Have you ever wondered how the most creative people consistently come up with great ideas, from great business leaders to writers on your favorite television shows? Well, the difference between them and the rest of us comes down to how they they manage their time and their stress -- two of the biggest deterrents to creative potential.
Sounds like common sense, right? I would agree, except that over my consulting career, I have worked with countless professionals who spend most of their time trying to be productive so they can have more time to relax and be creative. They spend their time practicing focused thinking.
In the end, focused thinking is counterproductive to creativity as it extinguishing our limited energy on menial actions, which is great for productivity, but lousy for creativity. Moreover, the habits we develop along the way box us into a routine of thinking of things to do rather than of thinking of new things.
Sound familiar? Don't worry, you aren't alone, and like a head cold, it's curable.
If you want to unlock your creative potential, try diverting some of your time and energy from focused thinking to diffuse thinking, which is the practice of stepping away and allowing your mind to wander freely. Doing so encourages and gives your brain time to make random connections it was too busy to make before.
Now, this is not license to get on your phone or binge watch Netflix, as these are the types of activities that feed narratives to your brain, having the opposite effect and encouraging no thinking to happen whatsoever.
And while eliminating thinking may sounds appealing, especially after a long and arduous day or week of work, developing a creative habit requires you to actually practice creativity -- every day. Here are a few ways to get started.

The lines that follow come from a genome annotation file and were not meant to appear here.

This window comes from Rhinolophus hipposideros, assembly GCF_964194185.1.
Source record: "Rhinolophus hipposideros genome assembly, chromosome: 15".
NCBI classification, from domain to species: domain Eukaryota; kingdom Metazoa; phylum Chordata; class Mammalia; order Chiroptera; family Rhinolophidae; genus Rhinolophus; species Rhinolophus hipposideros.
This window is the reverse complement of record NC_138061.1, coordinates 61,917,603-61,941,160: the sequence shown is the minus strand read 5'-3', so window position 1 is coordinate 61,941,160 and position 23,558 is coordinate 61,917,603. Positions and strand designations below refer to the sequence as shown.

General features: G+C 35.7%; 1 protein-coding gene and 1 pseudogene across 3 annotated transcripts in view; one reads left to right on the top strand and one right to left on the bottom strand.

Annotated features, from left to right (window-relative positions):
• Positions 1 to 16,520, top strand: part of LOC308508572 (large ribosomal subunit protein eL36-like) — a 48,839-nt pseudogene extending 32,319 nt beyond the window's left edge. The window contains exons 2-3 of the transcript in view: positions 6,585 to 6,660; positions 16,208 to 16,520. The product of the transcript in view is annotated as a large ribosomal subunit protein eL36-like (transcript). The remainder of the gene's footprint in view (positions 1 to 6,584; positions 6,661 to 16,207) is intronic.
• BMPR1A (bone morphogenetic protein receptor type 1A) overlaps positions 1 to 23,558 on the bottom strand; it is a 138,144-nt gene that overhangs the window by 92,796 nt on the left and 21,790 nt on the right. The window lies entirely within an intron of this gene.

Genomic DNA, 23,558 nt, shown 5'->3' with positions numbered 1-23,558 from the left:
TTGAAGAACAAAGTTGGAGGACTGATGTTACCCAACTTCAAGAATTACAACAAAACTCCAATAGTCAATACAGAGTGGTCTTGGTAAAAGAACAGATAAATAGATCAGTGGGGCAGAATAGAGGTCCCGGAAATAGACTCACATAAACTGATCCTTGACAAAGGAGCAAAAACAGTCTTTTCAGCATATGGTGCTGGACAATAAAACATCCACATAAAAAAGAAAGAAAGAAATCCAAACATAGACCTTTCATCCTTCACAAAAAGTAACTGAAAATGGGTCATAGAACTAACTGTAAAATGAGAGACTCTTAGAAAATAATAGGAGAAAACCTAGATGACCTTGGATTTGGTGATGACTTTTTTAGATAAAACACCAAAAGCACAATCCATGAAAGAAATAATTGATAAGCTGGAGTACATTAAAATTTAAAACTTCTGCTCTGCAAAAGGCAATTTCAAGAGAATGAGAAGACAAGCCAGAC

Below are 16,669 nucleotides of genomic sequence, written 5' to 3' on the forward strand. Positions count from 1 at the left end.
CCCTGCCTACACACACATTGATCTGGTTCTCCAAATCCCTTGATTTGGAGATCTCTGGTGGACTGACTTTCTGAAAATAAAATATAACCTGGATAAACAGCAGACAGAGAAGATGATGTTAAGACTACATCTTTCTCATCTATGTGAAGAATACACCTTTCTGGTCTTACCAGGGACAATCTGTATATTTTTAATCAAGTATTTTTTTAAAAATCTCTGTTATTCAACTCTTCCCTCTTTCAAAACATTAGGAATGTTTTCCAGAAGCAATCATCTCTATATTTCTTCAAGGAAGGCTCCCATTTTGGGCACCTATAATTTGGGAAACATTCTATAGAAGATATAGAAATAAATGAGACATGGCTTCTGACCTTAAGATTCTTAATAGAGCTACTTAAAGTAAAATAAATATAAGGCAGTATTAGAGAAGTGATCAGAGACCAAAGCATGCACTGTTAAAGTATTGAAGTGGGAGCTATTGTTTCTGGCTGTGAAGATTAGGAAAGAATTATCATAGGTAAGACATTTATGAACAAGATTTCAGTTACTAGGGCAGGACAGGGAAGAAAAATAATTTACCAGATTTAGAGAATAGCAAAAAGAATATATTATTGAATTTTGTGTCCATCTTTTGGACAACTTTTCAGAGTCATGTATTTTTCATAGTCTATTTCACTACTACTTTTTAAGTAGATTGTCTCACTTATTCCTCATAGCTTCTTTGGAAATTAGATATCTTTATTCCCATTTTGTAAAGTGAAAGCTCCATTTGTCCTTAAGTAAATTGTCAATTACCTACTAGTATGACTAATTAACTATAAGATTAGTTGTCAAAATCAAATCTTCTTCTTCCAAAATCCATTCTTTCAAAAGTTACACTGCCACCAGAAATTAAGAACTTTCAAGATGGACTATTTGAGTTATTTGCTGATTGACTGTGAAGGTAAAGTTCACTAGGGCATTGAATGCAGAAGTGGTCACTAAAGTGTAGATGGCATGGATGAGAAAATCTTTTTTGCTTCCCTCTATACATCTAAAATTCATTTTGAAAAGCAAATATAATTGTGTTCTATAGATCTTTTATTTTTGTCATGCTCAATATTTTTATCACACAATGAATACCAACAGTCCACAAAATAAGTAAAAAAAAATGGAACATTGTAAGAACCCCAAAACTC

1. Get On Your Feet
Taking a casual stroll not only encourages blood flow to important parts of the brain, it also helps remove yourself from the work environments in which you have forced associations. Being in new environments, and especially those that take you out of your comfort zone, exposes you to new sites and sensory inputs, all of which spark new connections in your brain.
2. Give Yourself a Break
Have you had the situation when you had a difficult time remembering something you should know? Someone's name or historical fact? Before the days of having Google on our phones, we would become consumed with trying to remember -- only to have the memory pop into your brain in the middle of the night, two days later, when we weren't thinking of it.
That is not coincidental. When you busy yourself with tasks or projects, your brain can become oversaturated. For this reason, we need to allow our brains to turn off and restart from time to time. While taking a walk is a great idea, so too is just pushing yourself away from your desk and forcibly not thinking about what you were doing. Don't worry about losing your place -- you wouldn't need to take a break if you weren't already lost.
3. Sleep On It
Sleeping has many benefits, especially as it pertains to creativity. When you sleep, your brain is thought to "file" all the information it has processed over the past day, putting away memories and creating previously unnoticed connections. Moreover, waking up each morning, fresh and rejuvenated, gives you a clean slate on which to practice your creativity.
4. Go To Your Zen Place
Meditation continues to grow in popularity among the most successful business leaders because of the importance and value in quieting your mind and resting -- just like how muscles need time to recover after rigorous exercise. And while the practice is not for everyone, allowing yourself just five minutes a day to develop a habit of intentional meditation will repower your brain and give it the energy it needs to maximize creativity.
Bonus: Start a Journal
On a final note, I recommend keeping a journal to scribe your thoughts and ideas as you have them. This allows you to record any idea quickly for future reference and return to diffused thinking.
By Peter Gasca Entrepreneur, consultant, and author @petergasca